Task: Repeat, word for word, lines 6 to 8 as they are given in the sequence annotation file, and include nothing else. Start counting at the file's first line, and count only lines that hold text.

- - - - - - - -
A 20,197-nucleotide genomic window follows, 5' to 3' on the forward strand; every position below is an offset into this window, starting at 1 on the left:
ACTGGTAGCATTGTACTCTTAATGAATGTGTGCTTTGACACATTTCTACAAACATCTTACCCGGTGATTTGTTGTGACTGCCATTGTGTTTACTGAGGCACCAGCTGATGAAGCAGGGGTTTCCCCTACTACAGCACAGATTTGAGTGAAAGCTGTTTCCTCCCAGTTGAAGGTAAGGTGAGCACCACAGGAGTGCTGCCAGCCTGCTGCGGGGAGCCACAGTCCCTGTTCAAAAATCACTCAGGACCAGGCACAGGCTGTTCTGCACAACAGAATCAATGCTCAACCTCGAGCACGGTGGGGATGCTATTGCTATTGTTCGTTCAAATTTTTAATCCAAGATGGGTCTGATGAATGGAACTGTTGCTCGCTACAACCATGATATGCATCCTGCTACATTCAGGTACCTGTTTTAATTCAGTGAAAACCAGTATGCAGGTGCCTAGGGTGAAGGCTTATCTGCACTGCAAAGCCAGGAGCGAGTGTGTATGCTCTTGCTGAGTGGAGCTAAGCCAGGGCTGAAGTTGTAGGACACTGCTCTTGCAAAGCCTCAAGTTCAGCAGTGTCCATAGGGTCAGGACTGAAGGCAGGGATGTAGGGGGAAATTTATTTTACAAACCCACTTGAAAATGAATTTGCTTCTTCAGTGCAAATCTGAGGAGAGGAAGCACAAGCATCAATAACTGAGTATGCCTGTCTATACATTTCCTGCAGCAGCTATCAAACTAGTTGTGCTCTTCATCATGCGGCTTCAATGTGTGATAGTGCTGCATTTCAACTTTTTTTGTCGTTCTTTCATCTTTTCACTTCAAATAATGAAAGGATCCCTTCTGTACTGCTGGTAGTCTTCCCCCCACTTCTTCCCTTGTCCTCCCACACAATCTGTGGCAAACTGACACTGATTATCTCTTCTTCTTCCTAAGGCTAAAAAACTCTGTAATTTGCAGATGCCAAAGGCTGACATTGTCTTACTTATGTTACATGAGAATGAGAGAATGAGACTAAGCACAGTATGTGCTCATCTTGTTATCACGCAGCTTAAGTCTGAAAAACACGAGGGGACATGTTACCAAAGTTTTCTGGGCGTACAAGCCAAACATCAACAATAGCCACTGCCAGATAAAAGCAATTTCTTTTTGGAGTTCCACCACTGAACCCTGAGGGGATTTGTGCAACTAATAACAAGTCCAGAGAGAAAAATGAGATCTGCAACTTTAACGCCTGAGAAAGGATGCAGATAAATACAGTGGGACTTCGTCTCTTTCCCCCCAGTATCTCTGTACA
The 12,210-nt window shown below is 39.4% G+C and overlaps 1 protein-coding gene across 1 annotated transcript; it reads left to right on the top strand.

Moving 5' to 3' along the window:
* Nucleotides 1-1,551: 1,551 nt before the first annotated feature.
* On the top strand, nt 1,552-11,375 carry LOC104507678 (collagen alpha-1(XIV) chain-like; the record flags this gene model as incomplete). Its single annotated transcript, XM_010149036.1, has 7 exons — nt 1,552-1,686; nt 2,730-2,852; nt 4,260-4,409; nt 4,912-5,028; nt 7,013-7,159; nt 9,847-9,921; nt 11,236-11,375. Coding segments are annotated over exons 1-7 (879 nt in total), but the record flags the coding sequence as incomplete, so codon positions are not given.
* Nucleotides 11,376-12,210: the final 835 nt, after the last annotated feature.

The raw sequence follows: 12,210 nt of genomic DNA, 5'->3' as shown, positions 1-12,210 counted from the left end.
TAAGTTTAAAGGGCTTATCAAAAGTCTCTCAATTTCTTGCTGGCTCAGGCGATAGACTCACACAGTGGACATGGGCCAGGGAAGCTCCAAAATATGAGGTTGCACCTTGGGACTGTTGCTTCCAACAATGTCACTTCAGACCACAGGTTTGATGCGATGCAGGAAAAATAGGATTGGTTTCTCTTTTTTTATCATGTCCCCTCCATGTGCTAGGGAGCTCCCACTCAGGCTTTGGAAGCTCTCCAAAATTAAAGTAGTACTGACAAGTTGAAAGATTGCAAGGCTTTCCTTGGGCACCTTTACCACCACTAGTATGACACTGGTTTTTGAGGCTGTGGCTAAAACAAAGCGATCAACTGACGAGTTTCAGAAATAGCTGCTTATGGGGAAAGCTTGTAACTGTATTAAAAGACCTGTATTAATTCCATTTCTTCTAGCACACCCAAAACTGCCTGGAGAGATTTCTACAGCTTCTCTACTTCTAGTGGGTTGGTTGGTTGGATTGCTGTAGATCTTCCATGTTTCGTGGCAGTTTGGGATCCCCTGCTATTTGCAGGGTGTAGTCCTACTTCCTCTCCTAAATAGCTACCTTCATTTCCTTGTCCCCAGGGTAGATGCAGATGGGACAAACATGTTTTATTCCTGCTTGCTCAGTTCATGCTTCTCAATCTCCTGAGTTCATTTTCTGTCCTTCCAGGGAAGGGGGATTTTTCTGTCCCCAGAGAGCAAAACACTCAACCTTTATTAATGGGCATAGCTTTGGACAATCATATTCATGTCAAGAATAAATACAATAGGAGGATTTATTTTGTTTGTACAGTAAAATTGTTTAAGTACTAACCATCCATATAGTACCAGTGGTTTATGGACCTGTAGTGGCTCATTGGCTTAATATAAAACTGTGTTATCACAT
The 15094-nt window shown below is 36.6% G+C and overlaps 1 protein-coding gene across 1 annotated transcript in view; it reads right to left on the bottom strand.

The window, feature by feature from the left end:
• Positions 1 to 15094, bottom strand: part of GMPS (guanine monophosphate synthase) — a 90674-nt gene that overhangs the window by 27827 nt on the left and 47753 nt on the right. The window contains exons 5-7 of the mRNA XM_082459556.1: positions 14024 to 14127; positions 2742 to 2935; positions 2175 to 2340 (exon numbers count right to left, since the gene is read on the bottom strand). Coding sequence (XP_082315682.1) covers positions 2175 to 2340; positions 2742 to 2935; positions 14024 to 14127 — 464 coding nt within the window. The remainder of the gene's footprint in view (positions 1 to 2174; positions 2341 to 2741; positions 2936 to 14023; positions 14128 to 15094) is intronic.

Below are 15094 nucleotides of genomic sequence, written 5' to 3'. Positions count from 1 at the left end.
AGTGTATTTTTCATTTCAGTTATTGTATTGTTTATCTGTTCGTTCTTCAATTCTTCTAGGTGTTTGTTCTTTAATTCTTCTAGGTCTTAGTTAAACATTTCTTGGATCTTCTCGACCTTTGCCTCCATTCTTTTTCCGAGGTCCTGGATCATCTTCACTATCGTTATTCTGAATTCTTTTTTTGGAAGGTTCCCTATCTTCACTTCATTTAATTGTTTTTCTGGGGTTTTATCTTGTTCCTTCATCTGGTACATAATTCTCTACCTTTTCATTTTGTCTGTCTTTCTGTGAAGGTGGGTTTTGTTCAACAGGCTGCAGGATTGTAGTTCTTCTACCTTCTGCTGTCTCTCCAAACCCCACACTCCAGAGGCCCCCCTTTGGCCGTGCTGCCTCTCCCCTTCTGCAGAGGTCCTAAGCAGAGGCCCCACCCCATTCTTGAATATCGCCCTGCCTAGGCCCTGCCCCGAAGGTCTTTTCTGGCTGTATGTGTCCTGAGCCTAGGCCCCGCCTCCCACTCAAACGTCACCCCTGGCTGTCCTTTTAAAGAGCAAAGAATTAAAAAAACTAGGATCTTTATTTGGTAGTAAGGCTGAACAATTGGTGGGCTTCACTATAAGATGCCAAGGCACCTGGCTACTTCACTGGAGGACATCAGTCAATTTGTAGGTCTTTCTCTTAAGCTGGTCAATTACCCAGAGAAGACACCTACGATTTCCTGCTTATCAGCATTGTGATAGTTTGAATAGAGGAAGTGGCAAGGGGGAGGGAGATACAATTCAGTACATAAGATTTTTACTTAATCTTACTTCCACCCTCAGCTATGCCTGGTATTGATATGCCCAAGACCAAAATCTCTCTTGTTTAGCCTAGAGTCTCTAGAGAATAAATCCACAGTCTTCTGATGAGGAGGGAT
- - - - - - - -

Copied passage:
* On the top strand, nt 1,552-11,375 carry LOC104507678 (collagen alpha-1(XIV) chain-like; the record flags this gene model as incomplete). Its single annotated transcript, XM_010149036.1, has 7 exons — nt 1,552-1,686; nt 2,730-2,852; nt 4,260-4,409; nt 4,912-5,028; nt 7,013-7,159; nt 9,847-9,921; nt 11,236-11,375. Coding segments are annotated over exons 1-7 (879 nt in total), but the record flags the coding sequence as incomplete, so codon positions are not given.
* Nucleotides 11,376-12,210: the final 835 nt, after the last annotated feature.

The raw sequence follows: 12,210 nt of genomic DNA, 5'->3' as shown, positions 1-12,210 counted from the left end.